French ironworker/designer Gilbert Poillerat is one of a handful of the most renowned metalworkers of the 20th Century. He studied engraving at the Ecole Boulle in Paris and in 1921 until 1927 worked for the world-famous Edgar Brandt in the rue Marat in Paris as a designer and crator of wrought-iron furniture and furnishings.
In 1927 he joined the carpentry and metal construction workshop of Baudet, Donon et Roussel, in charge of its new wrought iron section. He designed and produced grillework, tables, chairs, consoles, screens, lighting and firedogs. His work was exhibited for the first time at the 1928 Salon d’Automne. Working in a variety of media from jewelry to clothing, Poillerat’s metalwork was rendered in characteristic winding calligraphic forms. He designed a bronze door for the 1935 oceanliner, Normandie. His commissions included work for the Bibliotheque Nationale and the Palais de Chaillot.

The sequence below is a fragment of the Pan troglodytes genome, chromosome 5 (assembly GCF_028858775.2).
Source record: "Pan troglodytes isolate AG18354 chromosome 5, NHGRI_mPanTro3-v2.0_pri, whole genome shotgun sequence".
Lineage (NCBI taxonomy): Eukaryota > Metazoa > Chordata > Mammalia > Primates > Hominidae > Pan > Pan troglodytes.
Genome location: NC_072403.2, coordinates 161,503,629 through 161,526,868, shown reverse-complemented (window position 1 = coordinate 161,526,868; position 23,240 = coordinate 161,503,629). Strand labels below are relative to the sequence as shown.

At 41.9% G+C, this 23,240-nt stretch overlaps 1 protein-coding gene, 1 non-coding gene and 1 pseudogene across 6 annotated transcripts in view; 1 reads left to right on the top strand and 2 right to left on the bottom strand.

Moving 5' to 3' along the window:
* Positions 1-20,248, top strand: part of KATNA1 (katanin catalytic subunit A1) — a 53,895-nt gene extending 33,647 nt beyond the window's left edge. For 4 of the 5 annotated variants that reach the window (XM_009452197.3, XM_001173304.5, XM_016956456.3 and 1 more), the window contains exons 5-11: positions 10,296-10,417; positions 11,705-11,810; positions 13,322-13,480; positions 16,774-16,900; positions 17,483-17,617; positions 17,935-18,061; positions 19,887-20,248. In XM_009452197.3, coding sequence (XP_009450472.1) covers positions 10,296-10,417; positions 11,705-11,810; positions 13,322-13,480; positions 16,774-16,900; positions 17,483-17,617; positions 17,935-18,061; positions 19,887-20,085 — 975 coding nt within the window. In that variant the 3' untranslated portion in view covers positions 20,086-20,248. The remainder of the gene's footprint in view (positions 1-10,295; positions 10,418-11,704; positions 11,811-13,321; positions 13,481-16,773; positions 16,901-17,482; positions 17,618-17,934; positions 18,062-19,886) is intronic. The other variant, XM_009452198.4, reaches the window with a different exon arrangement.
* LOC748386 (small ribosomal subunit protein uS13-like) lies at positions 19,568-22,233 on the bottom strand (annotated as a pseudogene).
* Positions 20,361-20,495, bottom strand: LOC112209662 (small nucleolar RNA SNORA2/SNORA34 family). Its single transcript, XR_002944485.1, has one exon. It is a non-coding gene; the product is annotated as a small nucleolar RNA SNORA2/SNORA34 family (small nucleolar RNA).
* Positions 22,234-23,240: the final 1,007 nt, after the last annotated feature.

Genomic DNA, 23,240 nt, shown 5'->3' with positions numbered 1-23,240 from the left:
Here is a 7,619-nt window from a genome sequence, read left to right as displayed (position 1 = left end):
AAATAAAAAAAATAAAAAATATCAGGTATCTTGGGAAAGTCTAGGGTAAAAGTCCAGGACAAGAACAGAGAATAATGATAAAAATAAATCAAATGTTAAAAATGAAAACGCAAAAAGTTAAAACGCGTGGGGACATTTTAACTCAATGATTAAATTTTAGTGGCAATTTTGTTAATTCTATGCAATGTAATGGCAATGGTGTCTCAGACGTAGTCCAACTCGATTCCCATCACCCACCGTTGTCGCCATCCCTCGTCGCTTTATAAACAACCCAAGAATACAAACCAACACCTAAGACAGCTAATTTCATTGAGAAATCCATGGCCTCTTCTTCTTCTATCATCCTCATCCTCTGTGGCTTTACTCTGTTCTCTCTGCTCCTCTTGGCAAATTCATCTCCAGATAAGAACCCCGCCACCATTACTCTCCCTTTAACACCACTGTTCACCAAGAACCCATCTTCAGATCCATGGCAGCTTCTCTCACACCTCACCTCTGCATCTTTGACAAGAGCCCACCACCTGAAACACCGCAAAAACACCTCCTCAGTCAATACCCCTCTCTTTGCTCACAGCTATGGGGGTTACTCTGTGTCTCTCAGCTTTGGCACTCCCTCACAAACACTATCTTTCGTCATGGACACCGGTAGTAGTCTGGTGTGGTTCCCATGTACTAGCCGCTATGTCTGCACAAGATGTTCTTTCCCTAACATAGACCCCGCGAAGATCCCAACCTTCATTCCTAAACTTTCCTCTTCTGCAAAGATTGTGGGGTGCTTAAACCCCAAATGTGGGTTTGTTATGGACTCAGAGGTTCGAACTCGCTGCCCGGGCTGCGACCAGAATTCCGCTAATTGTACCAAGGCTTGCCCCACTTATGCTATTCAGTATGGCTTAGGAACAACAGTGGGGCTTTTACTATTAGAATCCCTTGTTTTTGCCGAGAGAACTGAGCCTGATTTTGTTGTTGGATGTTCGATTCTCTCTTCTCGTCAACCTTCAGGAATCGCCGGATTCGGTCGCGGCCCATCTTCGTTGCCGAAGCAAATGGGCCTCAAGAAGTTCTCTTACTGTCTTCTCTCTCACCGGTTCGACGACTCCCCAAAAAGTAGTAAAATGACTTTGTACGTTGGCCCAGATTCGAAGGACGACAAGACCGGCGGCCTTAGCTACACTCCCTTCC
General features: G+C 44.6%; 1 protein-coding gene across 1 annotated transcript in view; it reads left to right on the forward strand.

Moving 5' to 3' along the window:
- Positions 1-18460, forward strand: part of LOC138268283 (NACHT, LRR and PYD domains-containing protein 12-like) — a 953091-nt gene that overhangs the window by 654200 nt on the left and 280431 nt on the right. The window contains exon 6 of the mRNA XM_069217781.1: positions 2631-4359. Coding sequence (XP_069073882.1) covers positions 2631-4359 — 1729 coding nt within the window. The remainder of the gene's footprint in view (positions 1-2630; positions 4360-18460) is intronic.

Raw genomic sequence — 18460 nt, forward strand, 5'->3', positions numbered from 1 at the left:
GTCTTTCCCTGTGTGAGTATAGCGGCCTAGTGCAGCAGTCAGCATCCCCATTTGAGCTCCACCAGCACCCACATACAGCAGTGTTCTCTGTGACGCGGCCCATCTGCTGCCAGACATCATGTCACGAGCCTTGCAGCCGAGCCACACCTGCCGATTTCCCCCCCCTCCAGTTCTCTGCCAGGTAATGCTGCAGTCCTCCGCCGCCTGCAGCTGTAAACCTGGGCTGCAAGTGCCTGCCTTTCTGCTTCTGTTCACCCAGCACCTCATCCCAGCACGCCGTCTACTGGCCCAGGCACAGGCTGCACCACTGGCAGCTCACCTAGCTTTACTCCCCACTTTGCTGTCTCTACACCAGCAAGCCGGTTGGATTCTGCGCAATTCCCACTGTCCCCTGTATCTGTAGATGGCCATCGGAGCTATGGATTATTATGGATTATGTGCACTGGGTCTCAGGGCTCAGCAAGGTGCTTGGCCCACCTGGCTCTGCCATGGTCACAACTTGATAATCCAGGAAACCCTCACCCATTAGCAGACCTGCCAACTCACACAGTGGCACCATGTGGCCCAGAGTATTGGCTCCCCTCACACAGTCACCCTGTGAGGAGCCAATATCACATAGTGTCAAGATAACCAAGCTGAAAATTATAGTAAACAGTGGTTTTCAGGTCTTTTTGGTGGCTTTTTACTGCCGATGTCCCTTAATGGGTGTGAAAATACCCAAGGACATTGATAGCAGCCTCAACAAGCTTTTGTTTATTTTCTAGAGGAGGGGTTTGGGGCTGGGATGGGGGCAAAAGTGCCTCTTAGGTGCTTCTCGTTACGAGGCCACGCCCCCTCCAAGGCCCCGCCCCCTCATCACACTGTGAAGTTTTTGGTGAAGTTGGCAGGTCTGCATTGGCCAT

In 1946 he became a professor at the Ecole Nationale des Arts Decoratifs and set up his own workshop. Abandoning furniture and furnishings he turned to monumental wrought iron work, filling a number of commissions including thos for public and governmental buildings and the Palais de l’Elysee (the French White House). In 1957 he designed the façade ironwork of the new synagogue in Strasbourg. He often worked with another prominent French designer, Jacques Adnet.